The New Paltz Women’s Swim team has made a splash in the SUNYAC conference with a current 9-3 overall record, despite saying goodbye to a gifted graduating class in 2011. The success of the season so far has made them the team to beat in the conference, especially after besting last year’s Conference-winning SUNY Geneseo with a meet score of 182-150.
Head Coach Scott Whitbeck said he hadn’t initially thought the team would do as well as they had last season, but knew his team could rise to the challenge.
“I did not expect this team to perform as well as they did, especially after graduating six really good seniors,” Whitbeck said. “Having a loss like that can either be detrimental or bolstering to a team.”
While the team has seen success as a whole, they have gained success based on individual performance as well. Third-year swimmers Yuka Suzuka and Carly Marshall earned SUNYAC swimmer of the week nods earlier in the season.
Both Suzuka and Marshall said the accomplishment has a positive effect on people to compete harder, but also adds on pressure when it comes to game time.
“I struggle dealing with pressure nearly every meet but I continually remind myself that I’m not the only one that has pressure on them on the team,” Marshall said. “It’s a team effort and we all absorb the pressure.”
Marshall said she owes her success to the positive attitude that she’s maintained all season.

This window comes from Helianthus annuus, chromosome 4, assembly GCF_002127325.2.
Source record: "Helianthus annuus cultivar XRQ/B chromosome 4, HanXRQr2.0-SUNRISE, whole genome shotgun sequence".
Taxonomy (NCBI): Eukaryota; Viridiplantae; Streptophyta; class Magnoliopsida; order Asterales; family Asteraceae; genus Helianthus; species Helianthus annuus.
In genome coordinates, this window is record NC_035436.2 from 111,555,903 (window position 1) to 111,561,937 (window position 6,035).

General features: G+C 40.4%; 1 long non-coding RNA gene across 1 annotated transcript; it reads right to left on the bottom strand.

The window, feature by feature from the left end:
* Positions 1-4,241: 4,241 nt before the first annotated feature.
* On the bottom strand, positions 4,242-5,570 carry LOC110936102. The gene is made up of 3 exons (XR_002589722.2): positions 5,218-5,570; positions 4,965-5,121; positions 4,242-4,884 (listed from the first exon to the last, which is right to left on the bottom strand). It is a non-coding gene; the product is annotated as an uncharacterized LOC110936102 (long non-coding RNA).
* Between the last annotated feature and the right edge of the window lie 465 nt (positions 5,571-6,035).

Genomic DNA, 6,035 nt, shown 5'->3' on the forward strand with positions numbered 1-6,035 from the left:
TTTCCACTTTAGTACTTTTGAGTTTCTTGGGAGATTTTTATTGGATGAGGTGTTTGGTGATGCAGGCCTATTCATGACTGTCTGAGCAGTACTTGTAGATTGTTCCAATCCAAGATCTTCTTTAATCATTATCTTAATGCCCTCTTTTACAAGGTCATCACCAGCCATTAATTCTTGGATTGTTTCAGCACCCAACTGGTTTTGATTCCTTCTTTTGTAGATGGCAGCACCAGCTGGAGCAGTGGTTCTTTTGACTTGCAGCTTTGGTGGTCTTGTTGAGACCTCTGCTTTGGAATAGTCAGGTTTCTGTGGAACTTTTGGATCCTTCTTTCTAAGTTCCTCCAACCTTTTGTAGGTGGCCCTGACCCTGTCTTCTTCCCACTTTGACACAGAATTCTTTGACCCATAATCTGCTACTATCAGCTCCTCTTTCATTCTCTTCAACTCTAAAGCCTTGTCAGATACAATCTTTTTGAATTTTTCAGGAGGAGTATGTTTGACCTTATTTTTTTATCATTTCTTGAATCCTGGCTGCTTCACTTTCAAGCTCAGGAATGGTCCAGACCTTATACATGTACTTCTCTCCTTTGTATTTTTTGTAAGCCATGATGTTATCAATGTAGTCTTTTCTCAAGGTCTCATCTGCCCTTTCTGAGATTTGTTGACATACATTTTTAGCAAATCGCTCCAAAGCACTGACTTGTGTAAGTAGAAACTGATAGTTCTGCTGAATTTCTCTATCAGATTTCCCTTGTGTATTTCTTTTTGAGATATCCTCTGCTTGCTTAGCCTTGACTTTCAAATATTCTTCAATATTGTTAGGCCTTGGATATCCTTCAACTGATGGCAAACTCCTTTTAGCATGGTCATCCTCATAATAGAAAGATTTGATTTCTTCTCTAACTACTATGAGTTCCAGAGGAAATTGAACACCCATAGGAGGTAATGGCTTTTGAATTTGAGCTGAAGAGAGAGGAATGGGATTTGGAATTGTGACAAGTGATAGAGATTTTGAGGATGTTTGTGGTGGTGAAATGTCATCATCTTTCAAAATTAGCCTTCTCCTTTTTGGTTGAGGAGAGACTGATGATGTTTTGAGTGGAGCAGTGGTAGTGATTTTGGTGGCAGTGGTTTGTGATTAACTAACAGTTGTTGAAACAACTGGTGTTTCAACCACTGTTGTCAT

“A negative attitude will affect the way you perform,” Marshall said.
Suzuka also said the key to swimming well is to be positive during the meets and to not go into any event with a negative outlook. She said the success of the season will add onto the pressure of the SUNYAC championships to take place over the next few days.
“I always feel the pressure and to take away the pressure I slap my face really hard to pump up and get excited,” Suzuka said.
Whitbeck said he has been impressed by both Marshall and Suzuka’s contributions during the season, and believes they will be key come tournament time.
“I’m looking for them to become big contributors in their upcoming meet,” Whitbeck said.
The team’s 9-3 record is made even more impressive considering they walk into tournaments with a disadvantage. The Hawks do not have a diving squad to compete against conference rivals, which puts them at an immediate handicap.
“You need to have a 10 ½ ft. pool to practice and compete with a diving section, and our pool is only 10 ft.,” Whitbeck said. “This usually handicaps us by 40 points during meets.”
Despite the disadvantage, Whitbeck said he is anticipating the SUNYAC Tournament with a positive outlook and high expectations.
“I expect to go out there and compete for the championship,” Whitbeck said. “I expect an entire team effort, and everyone competing at their best.”